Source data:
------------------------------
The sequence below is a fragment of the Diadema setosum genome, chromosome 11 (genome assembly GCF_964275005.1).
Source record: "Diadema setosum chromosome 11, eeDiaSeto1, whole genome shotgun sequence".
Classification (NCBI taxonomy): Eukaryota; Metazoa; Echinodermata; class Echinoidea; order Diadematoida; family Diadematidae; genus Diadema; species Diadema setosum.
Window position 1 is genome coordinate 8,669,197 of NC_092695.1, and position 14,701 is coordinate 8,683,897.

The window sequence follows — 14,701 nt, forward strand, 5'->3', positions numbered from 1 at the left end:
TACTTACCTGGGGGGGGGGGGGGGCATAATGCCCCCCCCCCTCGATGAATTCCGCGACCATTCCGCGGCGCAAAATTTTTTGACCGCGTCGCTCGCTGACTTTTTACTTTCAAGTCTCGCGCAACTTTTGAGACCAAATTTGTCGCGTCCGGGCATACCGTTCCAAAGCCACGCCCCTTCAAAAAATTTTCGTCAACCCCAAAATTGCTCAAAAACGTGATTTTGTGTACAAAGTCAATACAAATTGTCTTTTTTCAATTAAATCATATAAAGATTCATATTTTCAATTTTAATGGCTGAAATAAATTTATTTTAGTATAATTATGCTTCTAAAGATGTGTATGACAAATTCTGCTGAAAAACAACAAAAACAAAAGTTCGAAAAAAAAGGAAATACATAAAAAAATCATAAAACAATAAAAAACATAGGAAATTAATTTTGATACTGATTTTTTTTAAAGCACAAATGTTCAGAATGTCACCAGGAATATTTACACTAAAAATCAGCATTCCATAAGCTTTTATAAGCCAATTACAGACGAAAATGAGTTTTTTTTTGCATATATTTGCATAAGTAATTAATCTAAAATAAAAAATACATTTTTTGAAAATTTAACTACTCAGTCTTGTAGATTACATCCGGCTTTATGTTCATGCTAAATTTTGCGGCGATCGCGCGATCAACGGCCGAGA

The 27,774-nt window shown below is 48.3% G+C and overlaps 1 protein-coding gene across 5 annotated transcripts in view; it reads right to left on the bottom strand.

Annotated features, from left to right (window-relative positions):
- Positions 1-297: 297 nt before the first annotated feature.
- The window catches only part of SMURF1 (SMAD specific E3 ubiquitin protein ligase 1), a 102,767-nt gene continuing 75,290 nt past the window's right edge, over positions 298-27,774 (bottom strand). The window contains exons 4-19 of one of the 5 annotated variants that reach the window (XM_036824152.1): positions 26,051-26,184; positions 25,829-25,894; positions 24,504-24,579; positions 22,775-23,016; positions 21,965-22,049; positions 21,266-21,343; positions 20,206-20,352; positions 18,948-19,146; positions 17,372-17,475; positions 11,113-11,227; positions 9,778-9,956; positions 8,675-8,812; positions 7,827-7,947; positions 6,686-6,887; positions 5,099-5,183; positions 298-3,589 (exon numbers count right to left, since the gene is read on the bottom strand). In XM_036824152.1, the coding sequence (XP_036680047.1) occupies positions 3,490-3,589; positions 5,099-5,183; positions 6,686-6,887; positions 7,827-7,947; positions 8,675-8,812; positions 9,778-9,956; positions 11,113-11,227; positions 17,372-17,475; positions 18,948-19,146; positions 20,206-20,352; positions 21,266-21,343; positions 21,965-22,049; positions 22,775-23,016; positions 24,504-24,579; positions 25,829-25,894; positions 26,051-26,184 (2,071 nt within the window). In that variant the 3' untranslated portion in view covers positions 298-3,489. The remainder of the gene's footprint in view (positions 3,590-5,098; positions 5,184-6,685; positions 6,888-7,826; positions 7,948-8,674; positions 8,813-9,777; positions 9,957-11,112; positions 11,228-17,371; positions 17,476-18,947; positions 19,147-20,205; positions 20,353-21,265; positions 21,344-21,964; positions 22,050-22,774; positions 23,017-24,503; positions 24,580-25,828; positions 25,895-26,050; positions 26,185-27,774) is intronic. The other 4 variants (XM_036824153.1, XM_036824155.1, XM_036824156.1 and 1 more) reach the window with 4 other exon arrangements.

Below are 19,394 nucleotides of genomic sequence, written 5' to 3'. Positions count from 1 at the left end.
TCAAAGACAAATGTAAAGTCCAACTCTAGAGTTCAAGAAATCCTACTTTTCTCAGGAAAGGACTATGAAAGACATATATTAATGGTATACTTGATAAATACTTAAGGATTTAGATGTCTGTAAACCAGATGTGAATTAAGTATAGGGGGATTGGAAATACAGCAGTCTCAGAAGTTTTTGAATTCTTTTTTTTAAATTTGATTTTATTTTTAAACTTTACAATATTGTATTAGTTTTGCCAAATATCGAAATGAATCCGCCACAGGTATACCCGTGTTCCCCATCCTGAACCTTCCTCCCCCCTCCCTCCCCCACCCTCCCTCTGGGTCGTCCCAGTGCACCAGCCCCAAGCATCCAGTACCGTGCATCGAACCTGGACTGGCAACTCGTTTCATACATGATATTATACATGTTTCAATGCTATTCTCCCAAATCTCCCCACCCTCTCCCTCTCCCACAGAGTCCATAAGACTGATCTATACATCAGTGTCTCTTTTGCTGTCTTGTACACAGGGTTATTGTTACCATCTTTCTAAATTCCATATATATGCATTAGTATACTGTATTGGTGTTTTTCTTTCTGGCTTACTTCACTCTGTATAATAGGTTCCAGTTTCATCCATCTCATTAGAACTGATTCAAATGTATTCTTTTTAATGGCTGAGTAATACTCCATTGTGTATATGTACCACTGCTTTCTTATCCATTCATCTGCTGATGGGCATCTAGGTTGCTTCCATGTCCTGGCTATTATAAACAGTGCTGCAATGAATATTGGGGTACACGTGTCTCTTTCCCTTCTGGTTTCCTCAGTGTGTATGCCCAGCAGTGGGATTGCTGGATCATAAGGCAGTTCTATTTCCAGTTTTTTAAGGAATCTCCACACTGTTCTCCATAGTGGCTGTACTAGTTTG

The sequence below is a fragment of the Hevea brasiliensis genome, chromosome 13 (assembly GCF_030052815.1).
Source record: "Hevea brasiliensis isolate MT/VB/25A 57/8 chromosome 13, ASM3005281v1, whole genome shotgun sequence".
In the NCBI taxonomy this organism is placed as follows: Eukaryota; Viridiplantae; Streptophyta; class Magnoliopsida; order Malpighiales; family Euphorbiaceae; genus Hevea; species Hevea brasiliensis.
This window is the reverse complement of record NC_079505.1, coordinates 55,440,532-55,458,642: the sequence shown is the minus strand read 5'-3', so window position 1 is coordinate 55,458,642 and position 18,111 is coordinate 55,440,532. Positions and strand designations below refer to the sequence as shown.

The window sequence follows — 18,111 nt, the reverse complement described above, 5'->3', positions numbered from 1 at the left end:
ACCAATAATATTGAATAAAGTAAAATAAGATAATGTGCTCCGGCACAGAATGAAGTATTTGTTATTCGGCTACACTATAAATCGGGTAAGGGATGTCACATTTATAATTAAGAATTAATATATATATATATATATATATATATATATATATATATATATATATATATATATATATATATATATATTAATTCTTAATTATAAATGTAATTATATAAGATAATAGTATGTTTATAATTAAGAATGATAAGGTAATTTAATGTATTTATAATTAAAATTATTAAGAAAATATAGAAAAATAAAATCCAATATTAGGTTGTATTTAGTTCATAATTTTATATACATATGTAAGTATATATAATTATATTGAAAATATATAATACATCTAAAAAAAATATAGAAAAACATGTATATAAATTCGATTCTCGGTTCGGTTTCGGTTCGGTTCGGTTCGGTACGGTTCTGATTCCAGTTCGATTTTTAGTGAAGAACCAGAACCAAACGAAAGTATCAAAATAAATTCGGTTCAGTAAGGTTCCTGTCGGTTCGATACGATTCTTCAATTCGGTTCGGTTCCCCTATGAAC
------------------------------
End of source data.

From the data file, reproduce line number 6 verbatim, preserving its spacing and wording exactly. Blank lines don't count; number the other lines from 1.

TACTTACCTGGGGGGGGGGGGGGGCATAATGCCCCCCCCCCTCGATGAATTCCGCGACCATTCCGCGGCGCAAAATTTTTTGACCGCGTCGCTCGCTGACTTTTTACTTTCAAGTCTCGCGCAACTTTTGAGACCAAATTTGTCGCGTCCGGGCATACCGTTCCAAAGCCACGCCCCTTCAAAAAATTTTCGTCAACCCCAAAATTGCTCAAAAACGTGATTTTGTGTACAAAGTCAATACAAATTGTCTTTTTTCAATTAAATCATATAAAGATTCATATTTTCAATTTTAATGGCTGAAATAAATTTATTTTAGTATAATTATGCTTCTAAAGATGTGTATGACAAATTCTGCTGAAAAACAACAAAAACAAAAGTTCGAAAAAAAAGGAAATACATAAAAAAATCATAAAACAATAAAAAACATAGGAAATTAATTTTGATACTGATTTTTTTTAAAGCACAAATGTTCAGAATGTCACCAGGAATATTTACACTAAAAATCAGCATTCCATAAGCTTTTATAAGCCAATTACAGACGAAAATGAGTTTTTTTTTGCATATATTTGCATAAGTAATTAATCTAAAATAAAAAATACATTTTTTGAAAATTTAACTACTCAGTCTTGTAGATTACATCCGGCTTTATGTTCATGCTAAATTTTGCGGCGATCGCGCGATCAACGGCCGAGA